After working with the Family Planning Association and the Institute of Psychosexual Medicine, he became a founding fellow of the Faculty of Family Planning of the Royal College of Obstetricians and Gynaecologists. He appeared on 930 TV programmes and wrote 34 books, including The Book of Love which sold more than a million copies and became a family planning textbook.
Translated into more than ten languages as well as Braille, it won the American Medical Writers’ Association ‘Best Book’ award. He was bewildered to receive a medal (Médaille de la Ville de Paris) from former French president and prime minister Jacques Chirac.
But the heady blend of medicine, sex and journalism nearly finished him. The man who became the ‘Dr Bright and Breezy’ of sex education began writing professionally after a few paragraphs in The Guardian netted more than a week’s houseman’s salary. It was probably significant that The Book of Love, with its graphic images, was first published in 1974, the year of his GMC ordeal.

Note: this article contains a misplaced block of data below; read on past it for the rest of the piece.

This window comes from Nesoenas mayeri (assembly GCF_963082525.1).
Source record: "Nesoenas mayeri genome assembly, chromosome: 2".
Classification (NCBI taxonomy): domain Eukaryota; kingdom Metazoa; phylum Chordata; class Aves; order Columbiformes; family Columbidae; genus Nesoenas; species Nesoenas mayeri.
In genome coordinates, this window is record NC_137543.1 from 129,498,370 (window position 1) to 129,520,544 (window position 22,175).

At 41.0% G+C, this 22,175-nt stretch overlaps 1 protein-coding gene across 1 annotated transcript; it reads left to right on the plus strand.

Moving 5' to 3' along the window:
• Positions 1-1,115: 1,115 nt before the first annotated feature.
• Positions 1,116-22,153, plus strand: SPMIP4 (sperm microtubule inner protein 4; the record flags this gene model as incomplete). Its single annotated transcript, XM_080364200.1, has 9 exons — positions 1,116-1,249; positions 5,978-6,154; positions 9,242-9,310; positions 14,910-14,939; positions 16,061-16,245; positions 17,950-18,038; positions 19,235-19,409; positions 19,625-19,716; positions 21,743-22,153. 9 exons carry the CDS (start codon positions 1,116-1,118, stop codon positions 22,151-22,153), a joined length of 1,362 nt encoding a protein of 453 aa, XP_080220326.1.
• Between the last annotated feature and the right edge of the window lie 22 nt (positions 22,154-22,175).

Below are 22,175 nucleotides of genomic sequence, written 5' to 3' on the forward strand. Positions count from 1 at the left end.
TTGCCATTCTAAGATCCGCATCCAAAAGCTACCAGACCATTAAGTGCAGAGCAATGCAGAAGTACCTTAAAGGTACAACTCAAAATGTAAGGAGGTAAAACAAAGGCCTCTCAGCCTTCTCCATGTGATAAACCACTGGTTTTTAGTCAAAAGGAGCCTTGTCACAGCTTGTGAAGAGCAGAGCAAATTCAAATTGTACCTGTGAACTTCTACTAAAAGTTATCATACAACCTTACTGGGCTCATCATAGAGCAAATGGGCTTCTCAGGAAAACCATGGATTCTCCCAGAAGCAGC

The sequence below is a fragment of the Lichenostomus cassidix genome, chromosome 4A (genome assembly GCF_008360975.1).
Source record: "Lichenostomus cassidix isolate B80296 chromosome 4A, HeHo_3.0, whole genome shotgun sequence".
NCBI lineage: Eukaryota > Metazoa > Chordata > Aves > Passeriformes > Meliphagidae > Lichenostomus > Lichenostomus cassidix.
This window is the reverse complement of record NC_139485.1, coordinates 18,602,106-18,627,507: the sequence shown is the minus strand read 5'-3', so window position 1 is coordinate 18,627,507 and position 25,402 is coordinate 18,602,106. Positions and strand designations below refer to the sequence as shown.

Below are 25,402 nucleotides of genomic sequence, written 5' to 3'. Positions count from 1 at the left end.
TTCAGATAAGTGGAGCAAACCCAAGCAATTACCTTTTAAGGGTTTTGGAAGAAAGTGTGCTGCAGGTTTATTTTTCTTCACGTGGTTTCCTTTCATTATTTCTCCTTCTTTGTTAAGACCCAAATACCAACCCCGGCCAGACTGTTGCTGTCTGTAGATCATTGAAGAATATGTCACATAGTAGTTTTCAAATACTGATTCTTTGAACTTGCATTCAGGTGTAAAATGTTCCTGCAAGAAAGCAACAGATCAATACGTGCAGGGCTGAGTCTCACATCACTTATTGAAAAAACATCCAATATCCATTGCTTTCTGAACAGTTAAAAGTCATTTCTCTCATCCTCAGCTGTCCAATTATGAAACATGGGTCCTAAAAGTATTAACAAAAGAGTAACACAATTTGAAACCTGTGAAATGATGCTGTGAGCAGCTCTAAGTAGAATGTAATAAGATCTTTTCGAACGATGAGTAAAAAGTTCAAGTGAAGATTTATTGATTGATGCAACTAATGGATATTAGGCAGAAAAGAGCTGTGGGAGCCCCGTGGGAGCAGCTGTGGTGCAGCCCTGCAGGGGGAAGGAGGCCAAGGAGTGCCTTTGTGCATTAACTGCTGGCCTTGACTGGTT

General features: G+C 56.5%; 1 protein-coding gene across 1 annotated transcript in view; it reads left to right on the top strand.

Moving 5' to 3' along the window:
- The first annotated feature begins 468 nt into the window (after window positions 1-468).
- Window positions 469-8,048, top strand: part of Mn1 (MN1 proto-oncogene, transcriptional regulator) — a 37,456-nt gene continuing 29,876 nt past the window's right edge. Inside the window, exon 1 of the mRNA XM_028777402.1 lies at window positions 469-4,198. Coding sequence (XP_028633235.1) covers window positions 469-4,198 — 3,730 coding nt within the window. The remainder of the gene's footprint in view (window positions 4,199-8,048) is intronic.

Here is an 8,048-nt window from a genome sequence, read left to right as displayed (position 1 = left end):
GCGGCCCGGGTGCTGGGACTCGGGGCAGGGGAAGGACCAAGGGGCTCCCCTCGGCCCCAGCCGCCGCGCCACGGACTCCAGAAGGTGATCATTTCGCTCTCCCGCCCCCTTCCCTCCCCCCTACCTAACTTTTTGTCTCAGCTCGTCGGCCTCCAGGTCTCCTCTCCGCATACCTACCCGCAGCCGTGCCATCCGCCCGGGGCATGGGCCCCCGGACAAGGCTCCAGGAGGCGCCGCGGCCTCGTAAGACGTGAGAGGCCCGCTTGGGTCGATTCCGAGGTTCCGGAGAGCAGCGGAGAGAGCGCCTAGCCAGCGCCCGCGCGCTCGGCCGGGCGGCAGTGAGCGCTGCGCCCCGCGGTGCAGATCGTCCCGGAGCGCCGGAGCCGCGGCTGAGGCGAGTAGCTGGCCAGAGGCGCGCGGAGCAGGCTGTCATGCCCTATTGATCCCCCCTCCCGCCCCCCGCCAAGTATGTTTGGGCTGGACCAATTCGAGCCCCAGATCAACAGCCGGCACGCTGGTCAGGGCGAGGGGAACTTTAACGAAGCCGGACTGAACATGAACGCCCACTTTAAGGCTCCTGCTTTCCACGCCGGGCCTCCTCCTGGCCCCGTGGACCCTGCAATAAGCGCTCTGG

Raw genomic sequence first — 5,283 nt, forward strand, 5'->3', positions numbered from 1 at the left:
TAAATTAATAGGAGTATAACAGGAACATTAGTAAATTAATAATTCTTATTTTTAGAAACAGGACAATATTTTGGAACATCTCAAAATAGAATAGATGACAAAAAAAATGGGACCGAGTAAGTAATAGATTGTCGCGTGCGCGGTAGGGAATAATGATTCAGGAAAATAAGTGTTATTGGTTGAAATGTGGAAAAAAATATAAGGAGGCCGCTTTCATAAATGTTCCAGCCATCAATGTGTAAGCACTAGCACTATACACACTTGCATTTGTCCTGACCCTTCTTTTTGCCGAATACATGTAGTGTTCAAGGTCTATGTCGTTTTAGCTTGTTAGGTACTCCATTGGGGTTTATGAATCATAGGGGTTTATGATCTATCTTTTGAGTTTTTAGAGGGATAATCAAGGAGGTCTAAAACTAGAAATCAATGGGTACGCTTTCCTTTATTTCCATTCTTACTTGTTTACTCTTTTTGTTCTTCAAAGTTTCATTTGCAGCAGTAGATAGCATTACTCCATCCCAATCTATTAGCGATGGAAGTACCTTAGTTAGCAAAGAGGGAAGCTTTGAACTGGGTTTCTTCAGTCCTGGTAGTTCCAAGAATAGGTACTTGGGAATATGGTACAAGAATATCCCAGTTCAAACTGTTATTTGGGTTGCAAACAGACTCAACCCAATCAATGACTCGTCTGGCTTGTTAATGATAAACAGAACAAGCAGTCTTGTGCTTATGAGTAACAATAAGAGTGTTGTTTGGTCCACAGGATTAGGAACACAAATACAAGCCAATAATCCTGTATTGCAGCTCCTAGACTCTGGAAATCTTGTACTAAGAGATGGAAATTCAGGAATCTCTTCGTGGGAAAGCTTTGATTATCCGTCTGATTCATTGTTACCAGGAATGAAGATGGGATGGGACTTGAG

The book was a catalyst for videos such as The Lover’s Guide and TV programmes including The Good Sex Guide, the general tone of which was summed up in a sequence in a Solihull snooker club. Men were seen playing a ‘stick on the tail of the donkey’ game to find out if they knew where the clitoris was. (Half did.)
The language of Delvinese was similarly controversial. Witness his “Positions of the month” in She magazine simultaneously proclaimed as “naff” and “brilliant”.
Of “The Lean Back” or “Grenoble,” he wrote: “Some say that this is named after the town in the French Alps where you have to lie pretty far back to get a view of the mountain tops…it’s dead easy really. You begin by sitting astride him (facing him). Next, gently put him inside you — and then lean very slowly backwards till your head is on the bed, in the region of his feet. Conversation will not be easy now unless, of course, you ring him up on your cordless phone.”